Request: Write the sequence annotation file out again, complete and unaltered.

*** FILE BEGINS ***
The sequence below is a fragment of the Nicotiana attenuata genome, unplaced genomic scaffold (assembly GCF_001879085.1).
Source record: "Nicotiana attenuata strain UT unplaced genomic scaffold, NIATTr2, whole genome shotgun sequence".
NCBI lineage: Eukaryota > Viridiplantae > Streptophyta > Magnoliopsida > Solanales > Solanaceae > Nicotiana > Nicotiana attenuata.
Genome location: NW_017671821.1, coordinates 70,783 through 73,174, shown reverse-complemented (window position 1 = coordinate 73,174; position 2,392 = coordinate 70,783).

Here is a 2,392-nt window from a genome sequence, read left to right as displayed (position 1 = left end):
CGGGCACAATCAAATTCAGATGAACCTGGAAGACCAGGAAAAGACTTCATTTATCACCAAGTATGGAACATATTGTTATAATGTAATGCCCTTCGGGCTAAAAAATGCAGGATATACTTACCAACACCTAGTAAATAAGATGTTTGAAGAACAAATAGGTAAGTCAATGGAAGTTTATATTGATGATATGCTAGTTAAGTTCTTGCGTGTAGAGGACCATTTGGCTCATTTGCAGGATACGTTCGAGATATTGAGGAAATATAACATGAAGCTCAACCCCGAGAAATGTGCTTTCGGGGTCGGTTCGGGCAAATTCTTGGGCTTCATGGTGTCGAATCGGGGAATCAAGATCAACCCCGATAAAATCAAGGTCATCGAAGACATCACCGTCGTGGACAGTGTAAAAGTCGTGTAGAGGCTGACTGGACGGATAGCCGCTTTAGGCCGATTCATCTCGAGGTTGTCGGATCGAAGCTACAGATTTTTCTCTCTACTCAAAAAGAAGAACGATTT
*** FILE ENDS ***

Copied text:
The sequence below is a fragment of the Nicotiana attenuata genome, unplaced genomic scaffold (assembly GCF_001879085.1).
Source record: "Nicotiana attenuata strain UT unplaced genomic scaffold, NIATTr2, whole genome shotgun sequence".
NCBI lineage: Eukaryota > Viridiplantae > Streptophyta > Magnoliopsida > Solanales > Solanaceae > Nicotiana > Nicotiana attenuata.
Genome location: NW_017671821.1, coordinates 70,783 through 73,174, shown reverse-complemented (window position 1 = coordinate 73,174; position 2,392 = coordinate 70,783).

Here is a 2,392-nt window from a genome sequence, read left to right as displayed (position 1 = left end):
CGGGCACAATCAAATTCAGATGAACCTGGAAGACCAGGAAAAGACTTCATTTATCACCAAGTATGGAACATATTGTTATAATGTAATGCCCTTCGGGCTAAAAAATGCAGGATATACTTACCAACACCTAGTAAATAAGATGTTTGAAGAACAAATAGGTAAGTCAATGGAAGTTTATATTGATGATATGCTAGTTAAGTTCTTGCGTGTAGAGGACCATTTGGCTCATTTGCAGGATACGTTCGAGATATTGAGGAAATATAACATGAAGCTCAACCCCGAGAAATGTGCTTTCGGGGTCGGTTCGGGCAAATTCTTGGGCTTCATGGTGTCGAATCGGGGAATCAAGATCAACCCCGATAAAATCAAGGTCATCGAAGACATCACCGTCGTGGACAGTGTAAAAGTCGTGTAGAGGCTGACTGGACGGATAGCCGCTTTAGGCCGATTCATCTCGAGGTTGTCGGATCGAAGCTACAGATTTTTCTCTCTACTCAAAAAGAAGAACGATTT